Especially given the scale of the problem, animal welfare seems incredibly neglected. Around 97% of philanthropic funding in the US goes towards helping humans.fn-11 The remaining 3% is split between the environment and animals. Even within the funding spent on animal welfare, only 1% goes towards farmed animals, although over 99% of domesticated animals are farmed animals.fn-12 fn-13 In total, an estimated $10-40 million is spent each year on reducing animal suffering in factory farms,fn-14 roughly a tenth of a cent per animal.fn-15 Work to improve the welfare of wild animals is even more neglected.
There is a small but growing base of evidence on animal welfare interventions which suggests that there are cost-effective ways to make progress on this problem.
Campaigns to try to get large companies to reduce their impact on animal suffering are one of the most promising types of intervention. Corporate campaigns to date have resulted in cage-free pledges from around 100 companies, sparing about 60 million hens annually from confinement.fn-16 Lewis Bollard (Program Manager for animal welfare at the Open Philanthropy Project, and fund manager for the Animal Welfare Fund) conservatively estimates that these campaigns will spare about 38 hens a year from cage confinement per dollar spent - and may save up to 250 hens a year from confinement (depending on how the money spent on these campaigns is counted).fn-17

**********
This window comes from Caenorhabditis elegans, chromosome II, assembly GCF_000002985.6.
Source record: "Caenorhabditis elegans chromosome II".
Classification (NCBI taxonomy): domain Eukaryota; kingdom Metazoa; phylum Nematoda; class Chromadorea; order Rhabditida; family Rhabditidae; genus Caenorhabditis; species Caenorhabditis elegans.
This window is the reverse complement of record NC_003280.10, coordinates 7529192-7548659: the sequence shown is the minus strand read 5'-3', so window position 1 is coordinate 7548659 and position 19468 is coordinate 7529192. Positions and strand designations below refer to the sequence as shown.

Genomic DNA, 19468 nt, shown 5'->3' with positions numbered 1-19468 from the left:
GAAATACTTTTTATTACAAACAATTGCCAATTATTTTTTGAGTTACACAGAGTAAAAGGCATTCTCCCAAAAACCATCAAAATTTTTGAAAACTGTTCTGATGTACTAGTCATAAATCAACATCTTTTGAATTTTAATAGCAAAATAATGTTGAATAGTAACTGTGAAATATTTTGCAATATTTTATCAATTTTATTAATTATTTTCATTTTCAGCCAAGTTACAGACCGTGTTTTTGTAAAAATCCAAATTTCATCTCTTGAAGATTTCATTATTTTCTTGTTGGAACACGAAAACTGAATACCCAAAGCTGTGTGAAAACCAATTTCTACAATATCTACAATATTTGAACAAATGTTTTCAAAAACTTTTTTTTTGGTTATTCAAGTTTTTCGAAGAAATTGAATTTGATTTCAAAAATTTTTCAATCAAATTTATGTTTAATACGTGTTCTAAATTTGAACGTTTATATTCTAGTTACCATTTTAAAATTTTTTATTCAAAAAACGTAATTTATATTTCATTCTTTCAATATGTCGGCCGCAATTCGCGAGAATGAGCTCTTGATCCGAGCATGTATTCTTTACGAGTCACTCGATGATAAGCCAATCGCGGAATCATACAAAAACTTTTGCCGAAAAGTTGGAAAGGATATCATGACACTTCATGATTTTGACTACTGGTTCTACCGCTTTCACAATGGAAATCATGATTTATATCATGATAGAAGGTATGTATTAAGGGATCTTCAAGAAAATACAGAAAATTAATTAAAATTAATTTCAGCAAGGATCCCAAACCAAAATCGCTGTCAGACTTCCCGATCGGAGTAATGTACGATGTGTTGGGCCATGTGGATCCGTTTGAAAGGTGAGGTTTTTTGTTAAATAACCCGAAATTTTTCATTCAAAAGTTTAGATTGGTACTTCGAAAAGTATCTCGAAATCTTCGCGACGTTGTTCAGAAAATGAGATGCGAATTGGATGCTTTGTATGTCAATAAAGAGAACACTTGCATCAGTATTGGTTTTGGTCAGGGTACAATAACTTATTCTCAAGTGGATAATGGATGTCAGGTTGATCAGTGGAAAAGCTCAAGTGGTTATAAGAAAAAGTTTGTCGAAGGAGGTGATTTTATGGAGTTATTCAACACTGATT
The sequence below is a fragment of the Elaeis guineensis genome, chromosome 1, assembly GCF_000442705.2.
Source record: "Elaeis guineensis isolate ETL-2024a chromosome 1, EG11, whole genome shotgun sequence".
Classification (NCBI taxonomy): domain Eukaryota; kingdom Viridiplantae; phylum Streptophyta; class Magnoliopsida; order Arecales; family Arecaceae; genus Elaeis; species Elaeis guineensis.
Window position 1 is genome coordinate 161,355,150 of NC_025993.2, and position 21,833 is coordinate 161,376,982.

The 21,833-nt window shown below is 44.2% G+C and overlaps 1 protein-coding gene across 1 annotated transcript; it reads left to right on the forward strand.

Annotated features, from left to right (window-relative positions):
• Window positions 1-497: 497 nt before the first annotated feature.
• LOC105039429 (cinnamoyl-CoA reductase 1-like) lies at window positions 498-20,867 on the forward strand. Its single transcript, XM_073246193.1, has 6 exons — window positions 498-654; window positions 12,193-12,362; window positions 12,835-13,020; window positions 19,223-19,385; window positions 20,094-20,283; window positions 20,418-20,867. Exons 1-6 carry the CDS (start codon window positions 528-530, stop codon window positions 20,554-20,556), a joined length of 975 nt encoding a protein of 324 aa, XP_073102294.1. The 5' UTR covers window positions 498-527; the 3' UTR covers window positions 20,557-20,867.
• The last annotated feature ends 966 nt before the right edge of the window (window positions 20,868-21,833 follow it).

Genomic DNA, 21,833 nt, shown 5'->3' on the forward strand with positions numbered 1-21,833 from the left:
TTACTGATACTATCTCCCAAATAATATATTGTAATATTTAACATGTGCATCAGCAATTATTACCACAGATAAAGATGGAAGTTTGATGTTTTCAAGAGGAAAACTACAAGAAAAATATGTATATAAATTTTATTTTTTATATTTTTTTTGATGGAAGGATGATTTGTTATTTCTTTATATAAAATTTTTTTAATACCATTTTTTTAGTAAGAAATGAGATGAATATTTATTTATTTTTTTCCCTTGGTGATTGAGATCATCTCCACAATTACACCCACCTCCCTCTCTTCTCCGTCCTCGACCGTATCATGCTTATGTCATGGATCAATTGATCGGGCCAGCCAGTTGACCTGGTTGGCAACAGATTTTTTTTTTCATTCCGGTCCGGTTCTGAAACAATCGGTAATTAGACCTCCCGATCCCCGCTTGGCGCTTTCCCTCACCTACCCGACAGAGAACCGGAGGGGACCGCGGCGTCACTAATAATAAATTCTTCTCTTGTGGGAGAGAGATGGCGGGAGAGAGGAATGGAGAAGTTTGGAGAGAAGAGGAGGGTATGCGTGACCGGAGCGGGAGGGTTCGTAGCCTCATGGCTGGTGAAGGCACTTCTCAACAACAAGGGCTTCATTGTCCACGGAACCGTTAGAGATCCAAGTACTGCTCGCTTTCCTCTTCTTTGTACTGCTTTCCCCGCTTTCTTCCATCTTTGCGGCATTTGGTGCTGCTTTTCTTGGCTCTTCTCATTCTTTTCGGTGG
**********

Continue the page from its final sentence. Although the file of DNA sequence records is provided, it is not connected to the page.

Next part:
Working to promote alternatives to meat consumption may also be a promising approach. While people have eaten vegetarian and vegan diets for thousands of years, we've only recently begun to produce products that don't just substitute for meat (e.g. tofu), but also mimic its appearance, taste, and texture, to such a degree that a large fraction of meat-eaters might be happy to make the switch.
Many restaurants, including large franchises, have recently begun serving vegetarian or vegan options based around products from companies like Impossible Foods and Beyond Meat. Consumer sales of meat alternatives have also risen sharply in recent years. The proportion of vegetarians and vegans seems to be rising in some countries (like the United Kingdom and the United States), though global data is hard to come by. Attempts to replicate meat on a cellular level are also underway, and could someday produce affordable meat that is identical to what we eat today, but does not cause the slaughter of animals.
While global meat consumption has been rising as people become wealthier, it now seems possible that we could reach a future where people have overwhelmingly adopted meat alternatives -- not out of moral concern for animal welfare, but because they offer a similar consumption experience at lower prices. Organizations like The Good Food Institute and New Harvest are working to encourage scientific, political, and entrepreneurial progress toward this goal.